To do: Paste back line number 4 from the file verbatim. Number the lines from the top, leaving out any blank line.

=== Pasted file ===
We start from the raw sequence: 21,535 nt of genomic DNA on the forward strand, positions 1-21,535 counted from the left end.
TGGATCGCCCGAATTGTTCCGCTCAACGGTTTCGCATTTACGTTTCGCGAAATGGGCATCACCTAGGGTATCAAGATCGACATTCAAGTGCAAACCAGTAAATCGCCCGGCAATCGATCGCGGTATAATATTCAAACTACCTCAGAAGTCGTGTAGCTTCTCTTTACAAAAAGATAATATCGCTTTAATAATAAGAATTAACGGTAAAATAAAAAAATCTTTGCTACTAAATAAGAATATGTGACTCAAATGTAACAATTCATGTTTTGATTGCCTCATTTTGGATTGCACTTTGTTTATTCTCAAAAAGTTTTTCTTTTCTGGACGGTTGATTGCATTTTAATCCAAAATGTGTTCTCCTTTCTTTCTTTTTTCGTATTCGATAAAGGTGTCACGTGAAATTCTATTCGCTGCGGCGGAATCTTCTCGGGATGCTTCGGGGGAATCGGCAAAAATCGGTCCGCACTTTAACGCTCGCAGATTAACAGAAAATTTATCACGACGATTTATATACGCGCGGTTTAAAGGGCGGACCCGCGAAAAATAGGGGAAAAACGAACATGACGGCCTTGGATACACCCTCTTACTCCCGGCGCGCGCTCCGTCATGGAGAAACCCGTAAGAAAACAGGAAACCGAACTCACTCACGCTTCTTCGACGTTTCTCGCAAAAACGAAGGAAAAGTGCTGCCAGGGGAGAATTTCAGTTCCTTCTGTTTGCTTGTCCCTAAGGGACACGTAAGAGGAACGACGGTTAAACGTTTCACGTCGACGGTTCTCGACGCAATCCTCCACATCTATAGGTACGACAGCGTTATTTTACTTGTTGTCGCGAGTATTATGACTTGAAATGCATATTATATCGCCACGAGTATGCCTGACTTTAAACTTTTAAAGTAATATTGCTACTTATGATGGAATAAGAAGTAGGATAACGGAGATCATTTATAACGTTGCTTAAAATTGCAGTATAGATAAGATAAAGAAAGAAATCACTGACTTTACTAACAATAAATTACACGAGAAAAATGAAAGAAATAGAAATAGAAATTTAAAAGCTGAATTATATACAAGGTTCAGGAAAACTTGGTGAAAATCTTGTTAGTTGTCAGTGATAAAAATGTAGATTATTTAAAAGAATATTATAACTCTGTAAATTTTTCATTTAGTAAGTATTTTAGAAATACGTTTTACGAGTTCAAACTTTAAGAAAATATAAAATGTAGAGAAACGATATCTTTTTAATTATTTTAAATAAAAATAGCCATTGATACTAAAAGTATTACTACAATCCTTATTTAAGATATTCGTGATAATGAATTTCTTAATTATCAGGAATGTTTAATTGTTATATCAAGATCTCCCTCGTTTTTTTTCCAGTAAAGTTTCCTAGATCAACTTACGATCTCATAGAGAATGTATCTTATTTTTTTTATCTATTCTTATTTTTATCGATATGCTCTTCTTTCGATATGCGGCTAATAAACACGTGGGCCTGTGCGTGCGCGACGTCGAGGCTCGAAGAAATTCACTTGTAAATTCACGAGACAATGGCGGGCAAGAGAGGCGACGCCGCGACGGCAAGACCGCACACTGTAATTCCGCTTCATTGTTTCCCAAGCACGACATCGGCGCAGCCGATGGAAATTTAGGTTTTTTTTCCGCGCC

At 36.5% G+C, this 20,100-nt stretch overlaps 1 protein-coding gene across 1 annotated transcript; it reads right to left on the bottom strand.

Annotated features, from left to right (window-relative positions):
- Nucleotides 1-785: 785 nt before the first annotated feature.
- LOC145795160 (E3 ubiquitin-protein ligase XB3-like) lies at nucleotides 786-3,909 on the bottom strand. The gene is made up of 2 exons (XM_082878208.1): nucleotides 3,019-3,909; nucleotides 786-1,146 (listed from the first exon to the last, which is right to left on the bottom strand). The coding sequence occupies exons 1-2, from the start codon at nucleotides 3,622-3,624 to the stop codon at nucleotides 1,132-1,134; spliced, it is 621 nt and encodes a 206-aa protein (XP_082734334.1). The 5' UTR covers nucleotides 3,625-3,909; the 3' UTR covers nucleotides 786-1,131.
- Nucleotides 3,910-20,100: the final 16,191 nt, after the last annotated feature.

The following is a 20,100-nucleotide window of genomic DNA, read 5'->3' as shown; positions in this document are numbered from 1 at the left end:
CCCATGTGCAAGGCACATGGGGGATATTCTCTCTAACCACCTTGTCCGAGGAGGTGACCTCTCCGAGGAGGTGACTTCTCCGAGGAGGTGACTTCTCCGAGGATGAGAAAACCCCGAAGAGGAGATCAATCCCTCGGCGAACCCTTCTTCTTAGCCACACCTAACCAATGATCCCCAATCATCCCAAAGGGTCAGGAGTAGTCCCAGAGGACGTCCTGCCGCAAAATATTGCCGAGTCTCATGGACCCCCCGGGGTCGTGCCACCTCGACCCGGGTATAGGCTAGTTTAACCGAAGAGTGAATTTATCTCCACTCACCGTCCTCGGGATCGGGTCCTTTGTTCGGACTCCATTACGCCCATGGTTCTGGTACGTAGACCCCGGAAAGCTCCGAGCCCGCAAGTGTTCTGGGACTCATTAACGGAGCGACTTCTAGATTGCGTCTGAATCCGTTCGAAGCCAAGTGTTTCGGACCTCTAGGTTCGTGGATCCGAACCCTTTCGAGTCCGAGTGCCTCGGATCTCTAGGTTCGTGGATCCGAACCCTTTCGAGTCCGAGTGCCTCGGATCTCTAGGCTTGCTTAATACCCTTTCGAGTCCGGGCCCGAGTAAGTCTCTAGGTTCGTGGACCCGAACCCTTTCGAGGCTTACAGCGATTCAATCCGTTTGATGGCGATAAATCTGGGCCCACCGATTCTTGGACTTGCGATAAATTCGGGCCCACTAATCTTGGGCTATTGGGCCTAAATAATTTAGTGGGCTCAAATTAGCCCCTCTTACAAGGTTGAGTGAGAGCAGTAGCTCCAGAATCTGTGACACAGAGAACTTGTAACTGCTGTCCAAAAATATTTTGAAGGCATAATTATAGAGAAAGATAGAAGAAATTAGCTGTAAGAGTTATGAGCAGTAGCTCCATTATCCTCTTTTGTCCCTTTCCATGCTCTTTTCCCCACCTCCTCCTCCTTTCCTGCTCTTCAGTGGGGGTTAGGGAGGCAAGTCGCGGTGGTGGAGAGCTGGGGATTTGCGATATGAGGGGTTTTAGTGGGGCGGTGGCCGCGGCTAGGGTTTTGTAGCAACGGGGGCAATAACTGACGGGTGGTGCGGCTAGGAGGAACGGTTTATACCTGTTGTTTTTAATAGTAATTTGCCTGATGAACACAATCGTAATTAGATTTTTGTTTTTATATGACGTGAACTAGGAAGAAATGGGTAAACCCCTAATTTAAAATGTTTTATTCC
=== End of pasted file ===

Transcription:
Annotated features, from left to right (window-relative positions):